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FreeBSD Core Developer Thrown Out 681

Posted by chrisd
from the maybe-good-maybe-bad dept.
SlashChick writes "From a discussion on the freebsd-chat mailing list, it appears that one of the FreeBSD core developers, Matt Dillon, has been barred from committing any changes to the FreeBSD kernel. Dillon was one of the developers 'responsible for making FreeBSD 4.x the most rugged and stress-proof free operating system in existence,' and also contributed to fixing the Linux VM. Unfortunately, there has been little explanation from the FreeBSD core team about why Dillon was thrown out, leading to speculation and worries about the future of the FreeBSD kernel. Does the Slashdot community have any more insight into this situation? Would someone from the FreeBSD team care to elaborate and assuage our worries?" CD Update: Greg Lehey from the core team has infact elaborated in this comment.
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FreeBSD Core Developer Thrown Out

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  • by Em Emalb (452530) <ememalb.gmail@com> on Monday February 03, 2003 @06:22PM (#5218952) Homepage Journal
    but I would think that the reason he was barred would be for the same reason most people are:

    Differences in opinion. Maybe I am wrong (NEVER!) but that would be my guess.
  • by Zeppelingb (609128) on Monday February 03, 2003 @06:22PM (#5218955)
    The devil made them do it.
  • by angio (33504) on Monday February 03, 2003 @06:23PM (#5218960) Homepage
    From the mail archive:
    The short of it is that Matt was unable to treat many of his fellow developers with the civility and respect that they deserve.

    I think that's fairly clear. There are many strong, good hackers in this world who wouldn't be able to work together. While it's unfortunate that Matt and the rest of -core weren't able to resolve it, it's a fact of life in a big project...

    • by Anonymous Coward
      I don't know anything about Matt or the BSD core so I'm only talking generally.

      In my mind an unwritten requirement for most jobs is "smart and friendly." If you rub people the wrong way you're limiting yourself to small, one-person projects. Not the end of the world if you (or your manager) recognize this and play to your strengths. -IT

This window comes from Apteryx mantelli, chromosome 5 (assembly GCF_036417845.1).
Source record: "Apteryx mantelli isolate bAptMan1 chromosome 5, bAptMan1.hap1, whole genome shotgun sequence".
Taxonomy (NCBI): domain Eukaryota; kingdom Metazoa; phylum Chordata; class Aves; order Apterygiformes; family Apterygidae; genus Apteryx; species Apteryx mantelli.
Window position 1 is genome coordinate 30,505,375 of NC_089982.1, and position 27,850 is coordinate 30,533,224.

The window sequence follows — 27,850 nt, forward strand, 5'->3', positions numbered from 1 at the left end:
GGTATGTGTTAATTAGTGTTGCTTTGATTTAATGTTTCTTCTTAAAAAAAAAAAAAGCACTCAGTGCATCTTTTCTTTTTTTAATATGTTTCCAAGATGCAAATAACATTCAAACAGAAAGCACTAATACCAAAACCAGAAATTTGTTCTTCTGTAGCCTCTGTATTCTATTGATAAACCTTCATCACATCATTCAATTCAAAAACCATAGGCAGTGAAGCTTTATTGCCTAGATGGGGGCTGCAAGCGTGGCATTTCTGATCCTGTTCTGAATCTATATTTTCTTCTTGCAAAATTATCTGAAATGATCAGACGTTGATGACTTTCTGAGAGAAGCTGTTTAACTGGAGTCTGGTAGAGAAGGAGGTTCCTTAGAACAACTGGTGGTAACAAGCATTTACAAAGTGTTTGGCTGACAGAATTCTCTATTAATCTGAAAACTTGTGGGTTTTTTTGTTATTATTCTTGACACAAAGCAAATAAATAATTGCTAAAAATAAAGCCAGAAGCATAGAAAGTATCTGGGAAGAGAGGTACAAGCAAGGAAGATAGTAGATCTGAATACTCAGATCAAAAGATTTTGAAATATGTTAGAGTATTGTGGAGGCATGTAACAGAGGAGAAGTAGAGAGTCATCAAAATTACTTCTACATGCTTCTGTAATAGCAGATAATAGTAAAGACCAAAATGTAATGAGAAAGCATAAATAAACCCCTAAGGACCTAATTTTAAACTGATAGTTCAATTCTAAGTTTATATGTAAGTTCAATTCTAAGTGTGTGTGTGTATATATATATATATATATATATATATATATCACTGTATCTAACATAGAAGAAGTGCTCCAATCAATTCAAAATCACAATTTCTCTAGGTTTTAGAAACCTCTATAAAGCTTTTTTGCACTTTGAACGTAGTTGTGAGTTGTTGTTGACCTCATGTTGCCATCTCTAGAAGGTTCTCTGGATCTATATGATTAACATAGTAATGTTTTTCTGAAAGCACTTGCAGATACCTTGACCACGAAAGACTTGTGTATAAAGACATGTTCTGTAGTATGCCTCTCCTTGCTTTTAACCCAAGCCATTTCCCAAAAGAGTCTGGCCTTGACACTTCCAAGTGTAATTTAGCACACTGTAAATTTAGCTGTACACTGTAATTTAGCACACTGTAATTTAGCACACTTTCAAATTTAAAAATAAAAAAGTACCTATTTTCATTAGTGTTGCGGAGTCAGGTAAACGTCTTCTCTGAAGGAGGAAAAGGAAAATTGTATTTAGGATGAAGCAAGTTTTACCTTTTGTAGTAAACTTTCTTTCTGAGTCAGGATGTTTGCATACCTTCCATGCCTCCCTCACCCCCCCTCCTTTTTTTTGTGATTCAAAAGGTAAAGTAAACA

• This is kind of nice of them. Just as 5.0 was coming out and there seemed to be this general quietness about freedom and the GPL and RMS bashing seemed to be at an acceptable high point the good lads at FreeBSD go and remind us all again what open and freedom is all about.

      I've read some hella good flames and wars on the linux kernel dev list, I never recall someone being invited not to take part though. Al Viro is especially good and reading your code and then telling you exactly how incompentent your are.

      If this guy is the master hacker everyone makes him to be, this isn't enough explanation. Shouldn't the users have some say? Perhaps the mistreated developers should move on to other projects or maybe grow into adults and learn to take the heat, it's just software, it's not like you should be taking the flames seriously.

      • by BaldingByMicrosoft (585534) on Monday February 03, 2003 @06:51PM (#5219197)
        Perhaps the mistreated developers should move on to other projects or maybe grow into adults and learn to take the heat, it's just software, it's not like you should be taking the flames seriously.
        This is wrong in so many ways, I don't know where to begin.
        Suffice to say, the ends do not justify the means.
        • by AxelTorvalds (544851) on Monday February 03, 2003 @07:16PM (#5219387)
          You're right the ends don't justify the means. That's why they shouldnt' take themselves so damn seriously. I'm not advocating abuse, but at the same time, it's software and it's not personal. What is important is what the end users do with it. It's far more important than the egos of a few developers. This guy had better be a raging prick, a few arguements or some abrasive characteristics doesn't cut it. In contrast their have been some amazing flames in Linux land and the guys who take part are amazing in their ability to not take it personally and the whole keeps improving.